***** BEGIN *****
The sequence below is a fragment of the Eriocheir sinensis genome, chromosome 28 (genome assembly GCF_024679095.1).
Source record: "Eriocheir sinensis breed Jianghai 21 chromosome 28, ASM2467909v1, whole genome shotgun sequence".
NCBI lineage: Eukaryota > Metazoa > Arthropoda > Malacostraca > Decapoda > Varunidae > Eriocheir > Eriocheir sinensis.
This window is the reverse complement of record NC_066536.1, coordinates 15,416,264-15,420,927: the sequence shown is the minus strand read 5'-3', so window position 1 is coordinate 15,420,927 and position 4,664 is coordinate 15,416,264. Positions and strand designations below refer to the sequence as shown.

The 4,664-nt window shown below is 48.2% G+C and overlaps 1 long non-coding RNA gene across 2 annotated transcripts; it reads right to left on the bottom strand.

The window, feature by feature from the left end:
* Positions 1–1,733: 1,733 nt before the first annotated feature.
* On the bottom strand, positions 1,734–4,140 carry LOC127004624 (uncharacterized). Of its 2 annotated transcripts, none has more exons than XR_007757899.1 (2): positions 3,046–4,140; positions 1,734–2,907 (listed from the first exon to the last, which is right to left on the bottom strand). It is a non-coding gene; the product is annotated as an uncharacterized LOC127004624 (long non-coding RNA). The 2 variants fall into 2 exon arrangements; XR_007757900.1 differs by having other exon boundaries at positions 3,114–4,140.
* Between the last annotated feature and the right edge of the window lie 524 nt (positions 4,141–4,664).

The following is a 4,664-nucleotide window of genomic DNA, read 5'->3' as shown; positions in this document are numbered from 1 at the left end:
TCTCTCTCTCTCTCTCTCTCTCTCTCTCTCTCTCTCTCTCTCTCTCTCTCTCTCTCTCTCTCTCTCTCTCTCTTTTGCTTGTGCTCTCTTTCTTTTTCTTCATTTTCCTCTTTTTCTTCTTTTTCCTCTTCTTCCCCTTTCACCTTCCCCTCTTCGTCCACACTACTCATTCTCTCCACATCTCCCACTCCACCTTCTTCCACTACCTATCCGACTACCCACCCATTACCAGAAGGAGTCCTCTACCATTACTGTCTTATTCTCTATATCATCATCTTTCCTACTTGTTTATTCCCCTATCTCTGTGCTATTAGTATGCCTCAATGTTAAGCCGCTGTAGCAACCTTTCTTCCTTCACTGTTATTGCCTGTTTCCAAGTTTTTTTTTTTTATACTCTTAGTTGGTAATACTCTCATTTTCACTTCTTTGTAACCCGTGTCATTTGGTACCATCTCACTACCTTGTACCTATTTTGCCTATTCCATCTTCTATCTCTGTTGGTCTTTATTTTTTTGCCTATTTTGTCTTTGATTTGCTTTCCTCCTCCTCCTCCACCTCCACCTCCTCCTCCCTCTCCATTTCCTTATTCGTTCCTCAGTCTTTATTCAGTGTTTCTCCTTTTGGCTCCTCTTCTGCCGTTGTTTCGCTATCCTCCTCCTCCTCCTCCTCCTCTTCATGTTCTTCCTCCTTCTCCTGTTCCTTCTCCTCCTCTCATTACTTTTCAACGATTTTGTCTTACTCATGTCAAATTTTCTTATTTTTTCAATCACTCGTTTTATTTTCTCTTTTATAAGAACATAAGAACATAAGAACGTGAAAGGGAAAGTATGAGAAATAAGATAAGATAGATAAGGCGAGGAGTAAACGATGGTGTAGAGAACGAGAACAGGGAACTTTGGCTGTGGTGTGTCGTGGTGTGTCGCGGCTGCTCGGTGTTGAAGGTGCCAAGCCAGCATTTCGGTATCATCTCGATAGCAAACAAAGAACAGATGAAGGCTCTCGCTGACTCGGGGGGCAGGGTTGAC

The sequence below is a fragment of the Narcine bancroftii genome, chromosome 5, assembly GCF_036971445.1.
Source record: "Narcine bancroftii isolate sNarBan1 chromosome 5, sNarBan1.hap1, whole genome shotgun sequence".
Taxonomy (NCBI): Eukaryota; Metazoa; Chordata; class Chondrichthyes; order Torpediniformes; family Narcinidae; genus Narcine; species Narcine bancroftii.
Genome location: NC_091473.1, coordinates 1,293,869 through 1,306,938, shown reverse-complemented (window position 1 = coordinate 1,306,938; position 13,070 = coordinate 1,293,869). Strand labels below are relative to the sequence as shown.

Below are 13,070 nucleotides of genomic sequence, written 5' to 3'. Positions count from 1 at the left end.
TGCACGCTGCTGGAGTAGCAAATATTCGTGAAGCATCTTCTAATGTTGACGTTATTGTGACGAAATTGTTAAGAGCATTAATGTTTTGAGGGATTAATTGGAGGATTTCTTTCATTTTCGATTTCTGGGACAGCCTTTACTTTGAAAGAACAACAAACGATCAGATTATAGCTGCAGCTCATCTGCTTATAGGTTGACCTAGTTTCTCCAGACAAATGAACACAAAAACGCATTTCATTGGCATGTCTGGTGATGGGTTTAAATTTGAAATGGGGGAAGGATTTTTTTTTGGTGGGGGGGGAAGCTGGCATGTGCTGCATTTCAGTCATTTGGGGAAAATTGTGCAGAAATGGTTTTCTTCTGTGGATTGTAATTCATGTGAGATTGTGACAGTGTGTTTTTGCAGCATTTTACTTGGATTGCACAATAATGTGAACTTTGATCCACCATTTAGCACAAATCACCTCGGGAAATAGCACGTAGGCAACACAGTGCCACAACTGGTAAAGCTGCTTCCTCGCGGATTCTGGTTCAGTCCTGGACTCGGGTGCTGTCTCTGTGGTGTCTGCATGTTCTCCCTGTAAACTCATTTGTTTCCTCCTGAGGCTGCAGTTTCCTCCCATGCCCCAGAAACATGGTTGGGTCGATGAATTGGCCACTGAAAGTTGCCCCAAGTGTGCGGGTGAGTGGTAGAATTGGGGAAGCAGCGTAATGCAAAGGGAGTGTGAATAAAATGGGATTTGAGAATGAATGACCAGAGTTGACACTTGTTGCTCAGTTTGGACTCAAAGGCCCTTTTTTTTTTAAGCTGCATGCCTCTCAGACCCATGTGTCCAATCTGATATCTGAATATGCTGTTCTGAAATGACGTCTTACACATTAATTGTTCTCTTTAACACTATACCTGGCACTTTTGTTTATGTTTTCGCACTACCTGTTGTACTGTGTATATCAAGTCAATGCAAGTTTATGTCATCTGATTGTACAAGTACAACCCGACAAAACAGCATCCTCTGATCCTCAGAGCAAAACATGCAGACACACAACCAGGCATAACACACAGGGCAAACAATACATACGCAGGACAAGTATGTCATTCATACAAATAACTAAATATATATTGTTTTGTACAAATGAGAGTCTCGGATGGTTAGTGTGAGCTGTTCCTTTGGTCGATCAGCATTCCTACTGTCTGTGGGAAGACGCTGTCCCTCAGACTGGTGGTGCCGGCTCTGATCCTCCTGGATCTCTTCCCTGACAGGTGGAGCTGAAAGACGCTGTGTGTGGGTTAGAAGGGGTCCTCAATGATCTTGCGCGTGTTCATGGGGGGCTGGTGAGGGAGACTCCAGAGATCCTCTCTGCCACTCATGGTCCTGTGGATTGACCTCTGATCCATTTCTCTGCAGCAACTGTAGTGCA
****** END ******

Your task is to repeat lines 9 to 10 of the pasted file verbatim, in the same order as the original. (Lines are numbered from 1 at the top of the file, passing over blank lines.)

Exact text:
* Between the last annotated feature and the right edge of the window lie 524 nt (positions 4,141–4,664).

The following is a 4,664-nucleotide window of genomic DNA, read 5'->3' as shown; positions in this document are numbered from 1 at the left end: